Racing Club & the alleged curse imposed on them by Indipendiente after burrying seven black cats in stadium

Racing Club & the alleged curse imposed on them by Indipendiente after burrying seven black cats in stadium

Mark Kinyanjui 18:00 - 26.05.2024

When incensed Indipendiente fans allegedly burried seven black cats inside Racing Club's stadium which set off a 35-year-curse that saw the latter club go trophyless

Football is no stranger to curses. From Benfica's famed hex cast by former coach Belá Guttman, to Bayer Leverkusen’s inability to win trophies (which was finally brought to an end in 2024)  and Australia's alleged World Cup drought being attributed to a debt with a Mozambican sorcerer, the sport is teeming with supernatural stories.

 Yet, few curses possess the enduring mystique of Racing Club’s cursed goal—a tale of heartbreak and legend involving seven black cats supposedly buried in one of Argentina’s most storied stadiums.

The rise and fall of Racing Club

Racing Club, known as La Academia for its early 20th-century dominance, was a powerhouse in Argentine football. 

The club won the First Division title 18 times, including a record seven consecutive championships from 1913 to 1919, five of which were undefeated. After a relatively dry spell in the 1920s to 1950s, Racing achieved iconic success in 1967, becoming the first Argentine team to lift the Intercontinental Cup by defeating Celtic.

However, not all Argentines celebrated Racing’s triumph. Supporters of historic rival Independiente, also from Avellaneda, were incensed by their neighbor's victory, especially after their own team lost the Intercontinental Cup in 1965 and 1966 to Internazionale.

Moreover, with a distance of just 300 metres between their stadiums it makes for a derby like no other. 

Enter the Myth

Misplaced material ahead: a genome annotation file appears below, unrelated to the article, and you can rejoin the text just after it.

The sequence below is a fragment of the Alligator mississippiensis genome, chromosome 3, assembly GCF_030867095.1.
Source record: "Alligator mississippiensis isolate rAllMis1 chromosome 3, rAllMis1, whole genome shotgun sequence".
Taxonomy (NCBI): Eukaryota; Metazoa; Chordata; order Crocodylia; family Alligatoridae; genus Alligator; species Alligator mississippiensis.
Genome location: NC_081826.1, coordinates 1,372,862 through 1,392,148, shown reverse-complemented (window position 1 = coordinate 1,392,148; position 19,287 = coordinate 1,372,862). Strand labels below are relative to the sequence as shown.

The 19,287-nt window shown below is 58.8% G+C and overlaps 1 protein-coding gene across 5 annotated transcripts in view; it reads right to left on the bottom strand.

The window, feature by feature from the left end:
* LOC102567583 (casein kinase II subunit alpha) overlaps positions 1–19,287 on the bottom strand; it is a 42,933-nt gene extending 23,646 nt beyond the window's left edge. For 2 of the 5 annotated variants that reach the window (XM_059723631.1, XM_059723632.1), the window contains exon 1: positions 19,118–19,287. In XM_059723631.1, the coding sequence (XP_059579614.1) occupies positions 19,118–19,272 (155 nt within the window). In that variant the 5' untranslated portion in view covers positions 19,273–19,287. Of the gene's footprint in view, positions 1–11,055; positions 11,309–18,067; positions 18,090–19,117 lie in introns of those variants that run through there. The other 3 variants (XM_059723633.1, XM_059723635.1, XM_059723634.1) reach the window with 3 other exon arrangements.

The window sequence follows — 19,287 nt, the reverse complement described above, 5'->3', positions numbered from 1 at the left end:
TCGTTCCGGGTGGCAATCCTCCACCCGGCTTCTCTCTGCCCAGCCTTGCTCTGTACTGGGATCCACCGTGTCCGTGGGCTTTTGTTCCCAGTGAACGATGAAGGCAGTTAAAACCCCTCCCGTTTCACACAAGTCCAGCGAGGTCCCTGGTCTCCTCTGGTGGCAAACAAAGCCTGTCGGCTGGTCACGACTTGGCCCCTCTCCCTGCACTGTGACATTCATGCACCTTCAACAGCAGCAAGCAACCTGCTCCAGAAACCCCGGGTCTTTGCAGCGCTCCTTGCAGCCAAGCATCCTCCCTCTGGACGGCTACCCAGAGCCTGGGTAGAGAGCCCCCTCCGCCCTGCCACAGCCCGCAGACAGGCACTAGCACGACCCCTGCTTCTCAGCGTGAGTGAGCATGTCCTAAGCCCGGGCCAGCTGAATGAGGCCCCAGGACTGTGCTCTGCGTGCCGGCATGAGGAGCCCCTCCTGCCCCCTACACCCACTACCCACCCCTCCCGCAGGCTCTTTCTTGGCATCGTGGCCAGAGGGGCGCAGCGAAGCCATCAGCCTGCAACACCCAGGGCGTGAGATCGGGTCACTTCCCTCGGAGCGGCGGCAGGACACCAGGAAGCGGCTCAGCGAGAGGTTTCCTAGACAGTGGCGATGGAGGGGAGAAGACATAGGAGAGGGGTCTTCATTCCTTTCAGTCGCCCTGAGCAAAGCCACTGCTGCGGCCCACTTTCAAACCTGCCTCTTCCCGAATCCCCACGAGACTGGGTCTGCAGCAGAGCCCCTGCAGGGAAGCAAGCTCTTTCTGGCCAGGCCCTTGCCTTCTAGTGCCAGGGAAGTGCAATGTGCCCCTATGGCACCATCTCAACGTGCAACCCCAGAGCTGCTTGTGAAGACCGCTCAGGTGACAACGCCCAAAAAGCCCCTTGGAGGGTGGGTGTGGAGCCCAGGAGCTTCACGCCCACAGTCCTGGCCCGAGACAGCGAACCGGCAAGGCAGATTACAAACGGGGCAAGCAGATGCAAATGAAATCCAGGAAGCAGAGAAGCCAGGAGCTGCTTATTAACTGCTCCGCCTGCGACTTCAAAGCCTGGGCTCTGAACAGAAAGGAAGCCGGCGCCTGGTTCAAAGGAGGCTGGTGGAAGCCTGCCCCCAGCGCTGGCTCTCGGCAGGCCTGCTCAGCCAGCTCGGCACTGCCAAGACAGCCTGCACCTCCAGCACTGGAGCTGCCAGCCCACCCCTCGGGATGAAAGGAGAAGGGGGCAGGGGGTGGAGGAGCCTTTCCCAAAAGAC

Legend has it that some disgruntled Independiente fans, allegedly encouraged by a local witch, took drastic measures. Taking advantage of a night watchman at Racing Stadium who supported Independiente, they supposedly buried seven dead black cats to jinx Racing. Six were buried under one of the goals, with the seventh in a secret location.

While the story might sound far-fetched, Racing’s fortunes did take a turn for the worse. In December 1967, Independiente beat Racing 4-0 and won the Primera Division title. Racing didn’t lift another trophy for years, and their struggles were compounded by financial woes and misfortune on the pitch.

The hunt for the cats

In 1980, Racing, trophy-less since 1967, reportedly decided enough was enough. Coach Juan Carlos Lorenzo allegedly ordered the cats to be dug up. However, only six were found. Racing tried countermeasures, such as burying frogs—symbols of cleansing and rebirth—but to no avail. By the end of 1983, Racing was relegated for the first time in its history after losing to Independiente.

Racing’s misfortune seemed boundless. By 1998, in an act of desperation, the club held a religious procession with 15,000 fans led by the Virgin of Luján. Father Jorge Della Barca threw holy water onto the pitch, declaring, “This is not an exorcism but an act of faith. The Racing fans deserve all the good times that they have not received for a long time.” The event, which cost over $30,000, concluded with a rock concert and a comedian's act but ended in another defeat.

The curse broken?

Racing’s fortunes began to change with the arrival of coach Reinaldo “Mostaza” Merlo in 2000. Merlo, a deep believer in superstitious rituals, supposedly insisted on finding the seventh cat. According to legend, it was finally located after a section behind the goal was dug up.

Whether due to mystical intervention or Merlo's tactical acumen, Racing put together a solid team and, on December 27, 2001, won the Argentine championship, ending a 35-year drought.

The story of the buried cats is shrouded in mystery and contradiction. The timeline of events varies, and key details change in different retellings. The first coach to demand the digging up of the cats changes from Lorenzo to Racing legend Alfio Basile. Even the quote attributed to player José Raúl “Toti” Iglesias about the haunted goal remains unverified.

When asked, Iglesias denied the tale outright to The Herald: “There is no truth to that quote, nor do I remember it. Some things go around for years, but it’s not true, or at least I never saw it.”

The legend of Racing’s cursed goal persists in the memories of fans and the annals of Argentine football. The goal witnessed countless misfortunes, like Luis Rueda’s infamous penalty miss in the 2003 Copa Libertadores, but also moments of triumph, such as Claudio “Turco” García’s handball goal against Independiente in 1992.

Ultimately, as Father Della Barca suggested, the best way to lift a curse is simply to play good football. Racing’s eventual success under Merlo proved that dedication and belief—whether in tactics or talismans—can turn the tide of fortune.